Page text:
Worse Than Watergate

The new campaign finance order puts the corruption of the 1970s to shame.

Nixon Watergate.

Is this the easiest it’s ever been to use huge amounts of money to steer policy?

Photograph courtesy Wiki Commons.

How does the brave new world of campaign financing created by the Supreme Court’s Citizens United decision stack up against Watergate? The short answer is: Things are even worse now than they were then.

The 1974 scandal that brought down President Richard Nixon was all about illegal money secretly flowing to politicians. That’s still a danger, but these days, the biggest weakness of our campaign finance system is not what’s illegal, but what’s legal. As Dan Eggen of the Washington Post put it, “there’s little need for furtive fundraising or secret handoffs of cash.” The rules increasingly allow people and corporations with great wealth to skew public policy toward their interests—without risking a jail time, or a fine, or any penalty at all. It’s an influence free-for-all.

The Washington Post reminds us what the country faced in the time of Watergate: “Money ran wild in American politics. One man, W. Clement Stone, gave more than $2 million to President Richard M. Nixon’s 1972 reelection campaign. The Watergate break-in was financed with secret campaign contributions. Fat cats plunked down cash for ambassadorships, and corporations for special treatment.” Fred Wertheimer, who has been pushing for campaign finance reform for decades, recounts that the corruption of old got results: “The dairy industry gave $2 million to the Nixon campaign and soon got the increase in dairy price supports they were seeking. Nixon overrode his Agriculture Department’s objection to put these supports in place.”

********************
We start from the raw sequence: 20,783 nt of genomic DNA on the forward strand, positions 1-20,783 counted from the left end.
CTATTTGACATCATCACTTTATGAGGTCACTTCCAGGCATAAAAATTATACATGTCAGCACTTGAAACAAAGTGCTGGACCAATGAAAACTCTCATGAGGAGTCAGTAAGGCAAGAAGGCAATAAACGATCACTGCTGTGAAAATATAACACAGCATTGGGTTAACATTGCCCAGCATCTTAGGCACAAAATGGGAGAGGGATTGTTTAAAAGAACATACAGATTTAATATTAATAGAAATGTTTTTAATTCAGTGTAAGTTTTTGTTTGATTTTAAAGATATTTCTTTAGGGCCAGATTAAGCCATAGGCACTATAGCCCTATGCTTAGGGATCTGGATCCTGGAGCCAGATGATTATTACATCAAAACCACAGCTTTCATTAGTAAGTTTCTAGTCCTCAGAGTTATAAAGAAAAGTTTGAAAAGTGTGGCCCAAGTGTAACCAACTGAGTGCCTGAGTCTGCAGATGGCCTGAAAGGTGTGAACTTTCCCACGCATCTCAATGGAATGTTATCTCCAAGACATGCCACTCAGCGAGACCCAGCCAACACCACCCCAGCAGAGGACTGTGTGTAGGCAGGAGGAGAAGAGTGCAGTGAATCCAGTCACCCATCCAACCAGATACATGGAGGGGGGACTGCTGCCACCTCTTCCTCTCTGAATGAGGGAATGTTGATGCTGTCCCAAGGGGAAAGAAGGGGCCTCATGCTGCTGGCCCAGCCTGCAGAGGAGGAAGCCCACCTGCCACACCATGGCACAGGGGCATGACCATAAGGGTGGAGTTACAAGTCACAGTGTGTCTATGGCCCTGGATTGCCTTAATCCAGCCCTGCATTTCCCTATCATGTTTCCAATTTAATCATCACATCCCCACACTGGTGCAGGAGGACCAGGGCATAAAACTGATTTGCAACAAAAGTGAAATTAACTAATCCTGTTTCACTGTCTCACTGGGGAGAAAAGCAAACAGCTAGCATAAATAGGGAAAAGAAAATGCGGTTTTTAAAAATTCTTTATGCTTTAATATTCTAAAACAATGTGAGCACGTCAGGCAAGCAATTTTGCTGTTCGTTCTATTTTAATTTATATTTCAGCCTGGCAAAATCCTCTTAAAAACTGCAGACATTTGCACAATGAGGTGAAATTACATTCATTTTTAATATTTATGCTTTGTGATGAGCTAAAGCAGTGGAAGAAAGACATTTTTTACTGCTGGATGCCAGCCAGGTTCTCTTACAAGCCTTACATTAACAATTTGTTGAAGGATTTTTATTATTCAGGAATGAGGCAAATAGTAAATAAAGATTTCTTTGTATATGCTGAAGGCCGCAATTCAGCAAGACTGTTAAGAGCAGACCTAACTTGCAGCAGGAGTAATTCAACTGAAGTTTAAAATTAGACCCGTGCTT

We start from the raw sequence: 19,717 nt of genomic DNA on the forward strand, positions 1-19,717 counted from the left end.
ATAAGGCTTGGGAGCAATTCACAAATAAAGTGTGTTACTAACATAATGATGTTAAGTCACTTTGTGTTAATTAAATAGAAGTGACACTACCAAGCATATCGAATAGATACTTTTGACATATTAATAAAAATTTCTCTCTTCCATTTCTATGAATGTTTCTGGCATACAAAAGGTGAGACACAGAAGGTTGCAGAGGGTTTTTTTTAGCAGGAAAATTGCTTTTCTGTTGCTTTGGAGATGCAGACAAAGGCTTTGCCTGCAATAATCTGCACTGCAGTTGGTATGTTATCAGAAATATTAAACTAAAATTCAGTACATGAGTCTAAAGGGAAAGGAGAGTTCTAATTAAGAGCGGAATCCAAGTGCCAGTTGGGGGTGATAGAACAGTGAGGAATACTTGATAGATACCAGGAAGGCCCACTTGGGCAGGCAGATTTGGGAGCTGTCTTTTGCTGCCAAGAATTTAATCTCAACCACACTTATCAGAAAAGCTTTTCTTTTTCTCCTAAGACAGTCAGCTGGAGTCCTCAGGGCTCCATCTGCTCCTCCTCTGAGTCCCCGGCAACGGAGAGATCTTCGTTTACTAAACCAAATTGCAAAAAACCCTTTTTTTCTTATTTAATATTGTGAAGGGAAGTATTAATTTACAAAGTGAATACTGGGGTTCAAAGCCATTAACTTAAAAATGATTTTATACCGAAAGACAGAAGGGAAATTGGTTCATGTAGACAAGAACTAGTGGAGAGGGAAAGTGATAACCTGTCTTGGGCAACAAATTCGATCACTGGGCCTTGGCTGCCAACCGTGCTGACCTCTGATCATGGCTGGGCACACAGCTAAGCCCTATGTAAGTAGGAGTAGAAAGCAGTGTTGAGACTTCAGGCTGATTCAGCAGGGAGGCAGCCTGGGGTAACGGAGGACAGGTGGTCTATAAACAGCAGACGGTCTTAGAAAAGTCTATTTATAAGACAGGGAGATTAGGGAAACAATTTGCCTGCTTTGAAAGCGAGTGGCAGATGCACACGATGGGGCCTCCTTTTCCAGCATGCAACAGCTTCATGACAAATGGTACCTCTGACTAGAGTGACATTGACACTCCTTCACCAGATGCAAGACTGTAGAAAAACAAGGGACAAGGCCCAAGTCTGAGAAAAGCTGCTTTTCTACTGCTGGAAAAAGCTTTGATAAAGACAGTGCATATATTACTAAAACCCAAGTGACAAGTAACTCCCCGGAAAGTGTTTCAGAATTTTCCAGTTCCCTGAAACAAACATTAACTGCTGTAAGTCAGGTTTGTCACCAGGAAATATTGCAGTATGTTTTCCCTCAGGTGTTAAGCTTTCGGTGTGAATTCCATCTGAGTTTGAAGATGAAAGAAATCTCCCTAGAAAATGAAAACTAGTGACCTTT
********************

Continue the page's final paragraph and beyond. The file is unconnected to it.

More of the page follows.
Today, no one gives an illegal $2 million contribution directly to a presidential candidate. If you’re Sheldon Adelson, why break federal law, which caps individual donations to a candidate at $2,500, when you can just give $100 million to super PACs and other organizations supporting Mitt Romney’s presidential campaign? Yes, to stay in the law’s good graces, these groups must follow the Federal Election Commission’s rules barring certain forms of “coordination” with a candidate’s campaign. But the candidate may solicit money for the group; his former campaign workers, friends, and confidantes may run the group; and friends and family can give unlimited sums to support his candidacy. All of this now happens not in the shadows, but with the blessing of the courts and the FEC.

Even the $2,500 contribution limit on direct contributions to candidates (really $5,000, because people can give to a candidate once for the primary and once for the general) is barely a road block to big givers. Both Romney and Obama have set up “joint victory” committees, sharing contributions among the candidate campaign and state and local parties. The real current limit, set by federal law on individual contributions to a presidential candidate and supporting party committees, is $75,800.